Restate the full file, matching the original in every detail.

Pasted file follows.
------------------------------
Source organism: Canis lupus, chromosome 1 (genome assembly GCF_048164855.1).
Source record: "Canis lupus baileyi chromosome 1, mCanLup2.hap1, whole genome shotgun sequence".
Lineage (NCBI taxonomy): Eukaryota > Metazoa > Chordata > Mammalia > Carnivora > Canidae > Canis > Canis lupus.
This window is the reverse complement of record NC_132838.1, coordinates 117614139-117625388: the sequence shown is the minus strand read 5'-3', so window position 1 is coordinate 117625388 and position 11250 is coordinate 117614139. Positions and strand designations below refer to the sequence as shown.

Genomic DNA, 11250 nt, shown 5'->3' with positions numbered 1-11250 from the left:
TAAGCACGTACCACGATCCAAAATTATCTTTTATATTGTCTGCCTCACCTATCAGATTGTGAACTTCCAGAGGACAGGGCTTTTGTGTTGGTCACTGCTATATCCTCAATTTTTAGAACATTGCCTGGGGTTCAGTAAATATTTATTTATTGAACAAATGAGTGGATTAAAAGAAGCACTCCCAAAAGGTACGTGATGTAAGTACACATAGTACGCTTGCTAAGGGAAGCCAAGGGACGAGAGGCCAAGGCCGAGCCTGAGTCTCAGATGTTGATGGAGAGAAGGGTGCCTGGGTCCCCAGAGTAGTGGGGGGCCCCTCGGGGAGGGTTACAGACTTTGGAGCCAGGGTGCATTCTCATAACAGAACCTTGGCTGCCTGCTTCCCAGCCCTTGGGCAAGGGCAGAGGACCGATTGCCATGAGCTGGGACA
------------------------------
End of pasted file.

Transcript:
Source organism: Canis lupus, chromosome 1 (genome assembly GCF_048164855.1).
Source record: "Canis lupus baileyi chromosome 1, mCanLup2.hap1, whole genome shotgun sequence".
Lineage (NCBI taxonomy): Eukaryota > Metazoa > Chordata > Mammalia > Carnivora > Canidae > Canis > Canis lupus.
This window is the reverse complement of record NC_132838.1, coordinates 117614139-117625388: the sequence shown is the minus strand read 5'-3', so window position 1 is coordinate 117625388 and position 11250 is coordinate 117614139. Positions and strand designations below refer to the sequence as shown.

Genomic DNA, 11250 nt, shown 5'->3' with positions numbered 1-11250 from the left:
TAAGCACGTACCACGATCCAAAATTATCTTTTATATTGTCTGCCTCACCTATCAGATTGTGAACTTCCAGAGGACAGGGCTTTTGTGTTGGTCACTGCTATATCCTCAATTTTTAGAACATTGCCTGGGGTTCAGTAAATATTTATTTATTGAACAAATGAGTGGATTAAAAGAAGCACTCCCAAAAGGTACGTGATGTAAGTACACATAGTACGCTTGCTAAGGGAAGCCAAGGGACGAGAGGCCAAGGCCGAGCCTGAGTCTCAGATGTTGATGGAGAGAAGGGTGCCTGGGTCCCCAGAGTAGTGGGGGGCCCCTCGGGGAGGGTTACAGACTTTGGAGCCAGGGTGCATTCTCATAACAGAACCTTGGCTGCCTGCTTCCCAGCCCTTGGGCAAGGGCAGAGGACCGATTGCCATGAGCTGGGACA